Mars Attacks?

by John Holbo on June 15, 2006

I vaguely recall an anecdote about Reagan (?) meeting with Brezhnev/Gorbachev (?) and amiably suggesting that the US and USSR would easily set aside their differences, fighting shoulder to shoulder if aliens invaded the earth. Can anyone give me a cite? I’m writing something about Carl Schmitt, friend/enemy, you understand.

Hudson v Michigan

by Kieran Healy on June 15, 2006

“As usual”:, “Radley”: “Balko”: is the man “to consult”: on the “Hudson vs Michigan”: case, which concerns the constitutionality of no-knock police raids. (Balko is even cited on p.10 of “Breyer’s dissent”: Today’s decision basically says evidence obtained from no-knock raids is admissible in court. The broader implication, as Balko says, is that “there is now no effective penalty for police who conduct illegal no-knock raids.” By the by, Scalia, writing for the majority, is happy to set his originalism aside and argue that the growth of “public-interest law firms and lawyers who specialize in civil-rights grievances … [and] the increasing professionalism of police forces, including a new emphasis on internal police discipline … [and] the increasing use of various forms of citizen review can enhance police accountability” all mean that the fourth amendment can be reinterpreted.


by Kieran Healy on June 15, 2006

Waiting for the England vs Trinidad & Tobago match to start (come on the Caribbean!), I came across “this story”:,10117,19340338-29277,00.html about a giant ocean vortex spinning off the coast of Australia. The article notes in passing that the vortex is “visible from space.” I think this expression needs to be retired. These days, the hosereel in my back yard is visible from space, and conveniently catalogued in an NSA database somewhere. (See: Potential WMD.) While I’m wasting your time, I want to complain about English (and Irish) football supporters who prissily correct Americans for using the word “soccer” and avoid that word themselves. I mean, it’s not as if the Americans invented the word — the Brits did, in the late 19th century, and the modern spelling was standardized around 1910. People used it interchangeably with “football” (and occasionally “Garrison Game”) when I was a kid.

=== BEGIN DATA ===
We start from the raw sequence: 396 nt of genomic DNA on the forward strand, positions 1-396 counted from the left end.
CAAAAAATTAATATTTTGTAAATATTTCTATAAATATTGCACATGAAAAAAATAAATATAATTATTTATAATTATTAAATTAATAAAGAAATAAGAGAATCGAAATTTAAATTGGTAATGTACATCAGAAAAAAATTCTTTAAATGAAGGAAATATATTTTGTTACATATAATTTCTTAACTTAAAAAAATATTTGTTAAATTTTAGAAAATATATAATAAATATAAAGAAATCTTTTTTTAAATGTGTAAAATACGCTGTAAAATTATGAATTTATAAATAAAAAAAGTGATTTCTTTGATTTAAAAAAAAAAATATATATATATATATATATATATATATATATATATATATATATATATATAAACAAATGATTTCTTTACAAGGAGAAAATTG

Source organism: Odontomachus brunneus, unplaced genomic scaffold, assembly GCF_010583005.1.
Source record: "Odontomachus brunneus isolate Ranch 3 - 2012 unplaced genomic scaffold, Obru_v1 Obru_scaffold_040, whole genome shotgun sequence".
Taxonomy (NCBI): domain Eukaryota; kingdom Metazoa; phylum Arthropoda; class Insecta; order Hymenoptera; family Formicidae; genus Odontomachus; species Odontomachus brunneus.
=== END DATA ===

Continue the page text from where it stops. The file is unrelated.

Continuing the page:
OK, the game is starting. I predict Wayne Rooney will come on some time in the second half, and he will be so pumped with weeks of pent-up excitement that he’ll charge two-footed into his first tackle, breaking the leg of whoever is on the other end and tearing his own cruciate ligament to ribbons.

_Update_: Argh, so close for T&T — cleared off the line! Also: Peter Crouch could have cooked his dinner in the box and still had time and space to hit that cross properly. England fans must be apoplectic at this point.

_Update_: Rooney on for Owen. Let’s see how long it takes for someone to stamp on his foot.

_Update_: Oh well.

I laughed till I cried …

by Chris Bertram on June 15, 2006

A link to “Harry Hutton”: , who writes one of the funniest sites on the interwebs, and has been “hilariously misidentified by Daily Kos”: as a Republican eliminationist stormtrooper. (Daily Kos also has Crooked Timber’s Daniel Davies down as a follower of Ann Coulter!)